I hate politics but #ICantKeepQuiet

In my last post I discussed the bad reputation millennials have suffered. One of the points I made included our dependency on technology – namely, social media. I have admitted that we, millennials have and continue to use social media as a coping mechanism (“seeking validation”) as well as a platform to “over-share“.

If you have been on Twitter, reading up on news articles, or you may even have seen screenshots on your Facebook feed – a dispute between the newly inaugurated president of the USA and the current president of Mexico is ongoing, with President Vincente Fox Que’s tweets consisting of nothing but his views on President Trump. This is why I hate politics. It seems that criticism of millennials’ use of social media is acceptable but no one questions or feels any sort of concern as to why world leaders, two – fully grown- men like Trump and Fox feel the need to use Twitter in their feud instead of dealing with their problems like adults do, in person.

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I was never a fan of politics growing up. I never had interest in current affairs and every time a politician spoke, I chose not to listen. But we are now in an age where we’re continuously exposed to politics whether we like it or not. The scary thing about politics is the secrets we know little about. There could be many underlying reasons as to why some politicians are congratulating and welcoming corrupt leaders into our countries on our behalf – but being the average citizen in any given country, perhaps ignorance is bliss.

We are at a critical time in politics where many truths are being unravelled and many of us must dig ourselves out of our cocoons and start demanding that our politicians and leaders listen to us instead of carrying on with destroying the countries we live in for their own convenience. One notable action taken by women worldwide has been circulating the internet for the past couple of days – the Women’s March

Throughout the many decades that have passed, women have been in constant battles for their basic human rights and despite the odds being against us all those years we somehow persevere – just like the women who came before us. Why do we persevere? Because we believe in ourselves and our abilities. We are powerful beyond belief and we have continuously proved ourselves.

Looking back in history, there are many examples of the women we look up to, a reminder of why we should not let anyone silence us.

  • The suffragettes were a group of women who fought for the rights of women to vote and today most of us have a privilege still not available to many women around the world.
  • Marie Curie a physicist and chemist, known for her research on radioactivity, became the first female professor at the University of Paris. She has been awarded the Nobel Prize in both Chemistry (1911) and Physics (1903)
  • Rosa Parks, an American woman, the first lady of civil rights and who’s been known for her arrest after her refusal to give up a seat for a white man in Alabama. She was a strong advocate of racial equality.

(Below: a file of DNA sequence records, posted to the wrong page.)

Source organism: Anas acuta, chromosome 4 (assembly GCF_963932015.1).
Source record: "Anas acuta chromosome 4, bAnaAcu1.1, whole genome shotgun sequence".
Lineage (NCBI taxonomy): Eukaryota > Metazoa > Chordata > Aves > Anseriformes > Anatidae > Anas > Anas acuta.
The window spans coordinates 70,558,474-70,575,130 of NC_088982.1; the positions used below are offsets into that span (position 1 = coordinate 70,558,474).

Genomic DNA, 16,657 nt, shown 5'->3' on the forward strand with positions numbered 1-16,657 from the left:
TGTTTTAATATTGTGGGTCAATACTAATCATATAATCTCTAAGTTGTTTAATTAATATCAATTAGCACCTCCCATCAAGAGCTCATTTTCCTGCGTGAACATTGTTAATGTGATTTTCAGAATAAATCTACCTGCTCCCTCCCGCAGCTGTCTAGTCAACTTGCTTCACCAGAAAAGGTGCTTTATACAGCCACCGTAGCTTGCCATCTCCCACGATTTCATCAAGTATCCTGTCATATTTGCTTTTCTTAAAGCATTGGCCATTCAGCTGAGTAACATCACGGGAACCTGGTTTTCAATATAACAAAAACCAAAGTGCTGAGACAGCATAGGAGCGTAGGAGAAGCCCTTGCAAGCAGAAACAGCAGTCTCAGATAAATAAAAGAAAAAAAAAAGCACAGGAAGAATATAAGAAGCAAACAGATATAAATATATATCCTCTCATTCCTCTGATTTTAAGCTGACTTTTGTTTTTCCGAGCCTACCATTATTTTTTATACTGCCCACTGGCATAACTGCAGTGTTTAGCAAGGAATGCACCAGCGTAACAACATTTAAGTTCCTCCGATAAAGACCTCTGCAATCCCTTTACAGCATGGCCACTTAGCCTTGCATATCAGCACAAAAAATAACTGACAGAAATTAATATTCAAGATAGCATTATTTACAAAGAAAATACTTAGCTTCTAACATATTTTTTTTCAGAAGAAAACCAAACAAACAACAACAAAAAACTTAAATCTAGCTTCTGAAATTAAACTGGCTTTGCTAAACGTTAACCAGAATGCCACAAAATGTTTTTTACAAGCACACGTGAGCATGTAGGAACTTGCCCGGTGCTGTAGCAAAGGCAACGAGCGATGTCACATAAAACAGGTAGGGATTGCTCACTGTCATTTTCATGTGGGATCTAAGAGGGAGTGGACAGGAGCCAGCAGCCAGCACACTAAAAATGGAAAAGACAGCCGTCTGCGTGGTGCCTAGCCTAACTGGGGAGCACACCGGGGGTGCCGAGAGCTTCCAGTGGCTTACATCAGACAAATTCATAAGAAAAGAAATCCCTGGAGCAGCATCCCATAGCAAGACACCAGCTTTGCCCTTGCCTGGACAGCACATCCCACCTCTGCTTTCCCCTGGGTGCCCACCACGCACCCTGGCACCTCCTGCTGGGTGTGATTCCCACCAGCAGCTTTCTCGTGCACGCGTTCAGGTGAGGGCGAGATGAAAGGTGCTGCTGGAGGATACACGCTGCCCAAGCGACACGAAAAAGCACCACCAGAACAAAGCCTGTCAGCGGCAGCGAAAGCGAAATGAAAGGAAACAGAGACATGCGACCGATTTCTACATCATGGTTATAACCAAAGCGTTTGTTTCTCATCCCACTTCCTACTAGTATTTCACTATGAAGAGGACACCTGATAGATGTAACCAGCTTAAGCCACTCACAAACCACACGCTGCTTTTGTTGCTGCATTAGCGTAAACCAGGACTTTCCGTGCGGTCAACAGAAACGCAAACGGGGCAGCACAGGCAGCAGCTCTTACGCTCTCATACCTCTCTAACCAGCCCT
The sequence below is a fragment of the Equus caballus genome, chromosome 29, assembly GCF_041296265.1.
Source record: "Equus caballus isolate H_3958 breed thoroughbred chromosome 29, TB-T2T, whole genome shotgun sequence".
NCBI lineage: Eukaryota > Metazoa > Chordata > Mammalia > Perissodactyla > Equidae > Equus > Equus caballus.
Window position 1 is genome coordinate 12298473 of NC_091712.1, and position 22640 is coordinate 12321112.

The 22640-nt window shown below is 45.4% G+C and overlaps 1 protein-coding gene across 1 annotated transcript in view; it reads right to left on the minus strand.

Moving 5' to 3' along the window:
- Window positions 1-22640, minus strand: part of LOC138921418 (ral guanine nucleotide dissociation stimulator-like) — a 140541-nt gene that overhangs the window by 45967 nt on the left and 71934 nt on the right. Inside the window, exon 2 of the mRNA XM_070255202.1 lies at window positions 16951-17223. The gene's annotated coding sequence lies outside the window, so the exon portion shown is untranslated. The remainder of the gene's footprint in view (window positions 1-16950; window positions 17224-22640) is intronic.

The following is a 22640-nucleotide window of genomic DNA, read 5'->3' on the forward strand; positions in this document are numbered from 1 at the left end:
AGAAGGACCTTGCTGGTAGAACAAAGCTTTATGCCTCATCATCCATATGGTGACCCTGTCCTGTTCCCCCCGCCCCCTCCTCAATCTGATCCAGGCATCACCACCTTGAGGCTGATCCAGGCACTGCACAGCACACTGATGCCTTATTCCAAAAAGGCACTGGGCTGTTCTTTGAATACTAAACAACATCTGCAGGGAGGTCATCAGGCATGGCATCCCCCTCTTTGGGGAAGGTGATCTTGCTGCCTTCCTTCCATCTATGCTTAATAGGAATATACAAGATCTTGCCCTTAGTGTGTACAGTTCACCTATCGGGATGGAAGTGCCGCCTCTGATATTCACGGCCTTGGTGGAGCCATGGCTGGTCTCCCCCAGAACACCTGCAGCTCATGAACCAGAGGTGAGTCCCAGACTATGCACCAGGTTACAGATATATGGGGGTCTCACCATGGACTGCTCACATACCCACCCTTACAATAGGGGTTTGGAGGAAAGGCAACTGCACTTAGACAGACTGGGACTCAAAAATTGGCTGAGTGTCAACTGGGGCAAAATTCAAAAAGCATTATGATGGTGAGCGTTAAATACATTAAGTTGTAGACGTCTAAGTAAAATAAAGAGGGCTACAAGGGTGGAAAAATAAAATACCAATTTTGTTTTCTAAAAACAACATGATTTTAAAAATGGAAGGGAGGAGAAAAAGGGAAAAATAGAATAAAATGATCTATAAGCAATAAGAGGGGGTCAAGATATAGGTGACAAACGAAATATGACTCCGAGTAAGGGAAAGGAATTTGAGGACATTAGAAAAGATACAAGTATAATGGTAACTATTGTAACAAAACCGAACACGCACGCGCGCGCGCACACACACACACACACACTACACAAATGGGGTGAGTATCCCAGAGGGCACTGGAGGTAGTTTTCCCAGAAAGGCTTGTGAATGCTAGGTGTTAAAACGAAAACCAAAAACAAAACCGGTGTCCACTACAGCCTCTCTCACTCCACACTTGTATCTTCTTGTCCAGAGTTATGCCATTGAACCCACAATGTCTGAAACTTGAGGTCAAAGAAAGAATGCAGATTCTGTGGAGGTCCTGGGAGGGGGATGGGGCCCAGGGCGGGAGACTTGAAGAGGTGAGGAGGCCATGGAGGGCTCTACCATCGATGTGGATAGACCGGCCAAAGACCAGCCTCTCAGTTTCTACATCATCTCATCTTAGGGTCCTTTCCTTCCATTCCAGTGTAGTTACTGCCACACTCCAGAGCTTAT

• Oprah Winfrey, by far one of the most iconic and influential women the 2oth & 21st century television has seen. A woman of colour and most certainly an inspiration to all.
  • Malala Yousafzai, a young Pakistani activist advocating female education and general human rights. She is known for being shot in the head but has lived to become the youngest to receive the Nobel Peace Prize in 2014.

So, if you decide to shut women down for being women, remember the achievements of those before us and just wait for the many more achievements to come!

Followed by Trump’s inauguration and fuelled by his views on women, women (and men) have taken to the streets all over the world, not to protest against Trump in particular but rather on a Women’s March – a march aimed to raise awareness of and protest against the unfair treatment and objectification of women. It’s a protest of basic human rights, some women want the right to abortion, others a right to vote, or simply an equal right to their fellow partners, brothers, male co-workers, etc… This is a mere overview of the reasons to the march.

https-%2f%2fblueprint-api-production-s3-amazonaws-com%2fuploads%2fcard%2fimage%2f360675%2f118f3266-93c3-43ba-9104-eebd17275df6Looking through social media, women’s voices are certainly not going unnoticed. Images of women from all walks of life are making a resounding appearance; black, white, Muslim, atheist, young, old… The diversity and complexity is so profound and the reasons for their march expands beyond our limited imagination. But the most beautiful feature noticed in all those photos is the unity, the comfort these women find in each other, the support they have for each other. This support is seen in many shapes and forms but one video that has been circulating the internet under the hashtag #ICantKeepQuiet shows a group of women expressing themselves through a song. Reports on social media claim that these women have never met before and have united on that day in solidarity with each other. If women can unite over a song, they can certainly unite over bigger things!

Let’s not dismiss the men that have also taken part in the march who recognise that these women are also their daughters, their sisters, their mothers, their aunts and their partners.

As a woman I believe that all women should be celebrated, all women should be embraced. We shouldn’t feel ashamed for having the identity of a woman. Why should we, anyway? After all, we’re made up of flesh, skin and bone just like everybody else. We have intelligence in brains that never sleep and love in hearts that never tire. We study hard, work hard and have abilities that know no boundaries.

We are women and we will win.

 

https://www.icantkeepquiet.org/
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